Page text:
Are ornamental plants really necessary?

Are ornamental plants really necessary?

Necessity is the mother of invention. At least that’s what the colonists realized when, as a result of the Boston Tea Party, there was no more tea coming to the colonies. There were few things more important to the English expats than their cuppa, so they had to find a substitute. Lo and behold, from the wild regions of Oswego, NY, they found a reasonable substitute and called it Oswego Tea. We know that plant as Monarda.

Monarda was long known as an herbal plant, used as a balm for stings (thus its common name beebalm), before it was ever established as an ornamental plant. Necessity brought us a beautiful ornamental.

I tell this story to demonstrate that need is often more important than beauty. I also relate this tale to share how times have changed since that infamous party. Today we still need food, drink, and function, but oh my, we really need beauty — and in the case of our trade, we really need gardens.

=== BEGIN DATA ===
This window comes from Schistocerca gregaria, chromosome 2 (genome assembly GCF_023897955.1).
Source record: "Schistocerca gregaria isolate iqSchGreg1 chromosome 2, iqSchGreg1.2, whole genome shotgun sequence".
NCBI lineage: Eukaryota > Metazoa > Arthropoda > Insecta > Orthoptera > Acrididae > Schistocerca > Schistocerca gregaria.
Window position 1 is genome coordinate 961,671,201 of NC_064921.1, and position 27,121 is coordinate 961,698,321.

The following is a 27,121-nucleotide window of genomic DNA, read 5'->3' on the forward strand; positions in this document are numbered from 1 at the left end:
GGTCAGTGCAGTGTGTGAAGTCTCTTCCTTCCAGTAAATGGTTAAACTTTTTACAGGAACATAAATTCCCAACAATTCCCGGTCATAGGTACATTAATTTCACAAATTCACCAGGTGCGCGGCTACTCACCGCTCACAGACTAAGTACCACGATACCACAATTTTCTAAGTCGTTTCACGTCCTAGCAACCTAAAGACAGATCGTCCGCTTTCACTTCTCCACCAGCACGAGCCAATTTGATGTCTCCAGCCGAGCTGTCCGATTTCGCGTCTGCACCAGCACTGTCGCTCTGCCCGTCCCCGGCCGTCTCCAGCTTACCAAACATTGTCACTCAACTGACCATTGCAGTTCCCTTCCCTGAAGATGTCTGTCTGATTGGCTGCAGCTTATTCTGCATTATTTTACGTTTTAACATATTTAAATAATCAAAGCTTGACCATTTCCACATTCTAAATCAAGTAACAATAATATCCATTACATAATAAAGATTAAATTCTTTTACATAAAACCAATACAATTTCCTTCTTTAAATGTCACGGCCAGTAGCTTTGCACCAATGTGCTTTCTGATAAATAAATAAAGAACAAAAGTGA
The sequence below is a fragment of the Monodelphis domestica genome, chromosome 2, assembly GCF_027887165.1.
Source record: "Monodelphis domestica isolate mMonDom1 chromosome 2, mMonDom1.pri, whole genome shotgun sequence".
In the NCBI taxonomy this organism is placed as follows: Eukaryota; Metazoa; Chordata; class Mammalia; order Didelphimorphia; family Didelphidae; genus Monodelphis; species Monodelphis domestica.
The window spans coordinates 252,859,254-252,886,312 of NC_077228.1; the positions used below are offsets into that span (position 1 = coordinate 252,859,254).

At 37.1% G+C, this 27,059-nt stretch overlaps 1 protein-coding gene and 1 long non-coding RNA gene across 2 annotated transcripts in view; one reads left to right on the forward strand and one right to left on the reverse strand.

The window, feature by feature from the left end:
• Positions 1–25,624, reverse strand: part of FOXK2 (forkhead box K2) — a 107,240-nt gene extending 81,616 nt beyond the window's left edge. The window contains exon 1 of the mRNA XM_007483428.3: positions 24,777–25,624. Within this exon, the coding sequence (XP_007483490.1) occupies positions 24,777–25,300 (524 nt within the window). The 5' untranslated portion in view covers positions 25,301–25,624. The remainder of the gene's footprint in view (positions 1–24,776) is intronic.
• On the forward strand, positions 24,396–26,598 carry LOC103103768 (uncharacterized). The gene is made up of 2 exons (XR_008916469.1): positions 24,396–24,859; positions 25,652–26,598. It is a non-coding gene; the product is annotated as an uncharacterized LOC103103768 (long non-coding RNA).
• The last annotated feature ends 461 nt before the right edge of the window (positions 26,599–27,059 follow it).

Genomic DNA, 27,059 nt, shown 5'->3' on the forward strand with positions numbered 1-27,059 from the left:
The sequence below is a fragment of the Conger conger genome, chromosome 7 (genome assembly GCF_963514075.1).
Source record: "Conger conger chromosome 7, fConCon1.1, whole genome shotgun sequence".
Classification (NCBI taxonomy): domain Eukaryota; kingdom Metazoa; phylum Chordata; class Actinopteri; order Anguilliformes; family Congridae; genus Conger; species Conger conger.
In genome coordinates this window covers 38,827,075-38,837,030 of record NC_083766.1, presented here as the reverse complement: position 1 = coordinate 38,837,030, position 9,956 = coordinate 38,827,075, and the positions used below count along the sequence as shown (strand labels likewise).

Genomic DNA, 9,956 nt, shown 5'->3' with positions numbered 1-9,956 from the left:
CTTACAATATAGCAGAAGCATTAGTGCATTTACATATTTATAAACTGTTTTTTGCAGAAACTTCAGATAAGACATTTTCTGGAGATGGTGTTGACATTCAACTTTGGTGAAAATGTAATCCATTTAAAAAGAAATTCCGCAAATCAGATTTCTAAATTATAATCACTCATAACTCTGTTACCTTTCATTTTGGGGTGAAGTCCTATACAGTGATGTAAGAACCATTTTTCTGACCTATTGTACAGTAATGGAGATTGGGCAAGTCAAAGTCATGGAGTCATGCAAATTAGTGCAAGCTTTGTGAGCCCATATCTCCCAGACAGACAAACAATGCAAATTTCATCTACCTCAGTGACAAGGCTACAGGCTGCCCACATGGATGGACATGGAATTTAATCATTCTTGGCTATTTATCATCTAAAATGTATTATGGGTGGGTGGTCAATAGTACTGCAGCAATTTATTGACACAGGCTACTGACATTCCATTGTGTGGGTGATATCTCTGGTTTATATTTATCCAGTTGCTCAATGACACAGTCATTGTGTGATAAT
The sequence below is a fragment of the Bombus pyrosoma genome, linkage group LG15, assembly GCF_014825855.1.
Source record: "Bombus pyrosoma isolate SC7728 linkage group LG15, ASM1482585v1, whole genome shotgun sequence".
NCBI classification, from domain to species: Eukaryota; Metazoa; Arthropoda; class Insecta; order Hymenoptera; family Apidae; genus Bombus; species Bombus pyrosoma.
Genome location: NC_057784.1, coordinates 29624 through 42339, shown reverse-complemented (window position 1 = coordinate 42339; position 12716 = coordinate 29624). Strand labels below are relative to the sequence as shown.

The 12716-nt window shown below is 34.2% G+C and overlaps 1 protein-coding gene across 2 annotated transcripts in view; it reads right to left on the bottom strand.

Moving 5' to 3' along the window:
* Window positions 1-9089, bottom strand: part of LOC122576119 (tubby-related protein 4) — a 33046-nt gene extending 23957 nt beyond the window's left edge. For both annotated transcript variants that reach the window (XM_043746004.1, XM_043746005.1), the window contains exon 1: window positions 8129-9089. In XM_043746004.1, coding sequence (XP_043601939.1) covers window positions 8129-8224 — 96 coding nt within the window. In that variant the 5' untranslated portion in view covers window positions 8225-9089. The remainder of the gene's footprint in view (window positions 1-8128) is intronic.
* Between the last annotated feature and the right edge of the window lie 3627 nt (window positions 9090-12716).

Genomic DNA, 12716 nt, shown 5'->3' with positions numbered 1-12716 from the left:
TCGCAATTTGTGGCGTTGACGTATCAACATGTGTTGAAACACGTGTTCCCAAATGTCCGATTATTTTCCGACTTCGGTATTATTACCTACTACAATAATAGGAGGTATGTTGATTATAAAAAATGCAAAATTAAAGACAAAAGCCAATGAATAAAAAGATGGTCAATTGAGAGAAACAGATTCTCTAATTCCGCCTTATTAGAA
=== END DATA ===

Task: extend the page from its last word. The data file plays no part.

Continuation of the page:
There is no doubt that function is still important. After all, sales of vegetable seeds, patio vegetables, and home garden veggies continue to be robust, especially among men. A far greater percentage of men who visit my garden ask where my vegetables are, compared to women. As is often said, “If you can’t eat it, what is the point?”

Continue reading.

Photo by Sigmund on Unsplash



Hortibiz Newsradio
Tune in!

Hortibiz Newsradio

24/7 news and information

Stay up to date with Hortibiz Daily News.
Subscribe to Hortibiz Daily News!

Stay up to date with Hortibiz Daily News.

Horticultural news, market insights and technology

Career at Holland Hortimedia?

Career at
Holland Hortimedia?

Content manager m/f – Sales manager m/f

Ads from

Today on Hortibiz Newsradio, listen back to podcasts!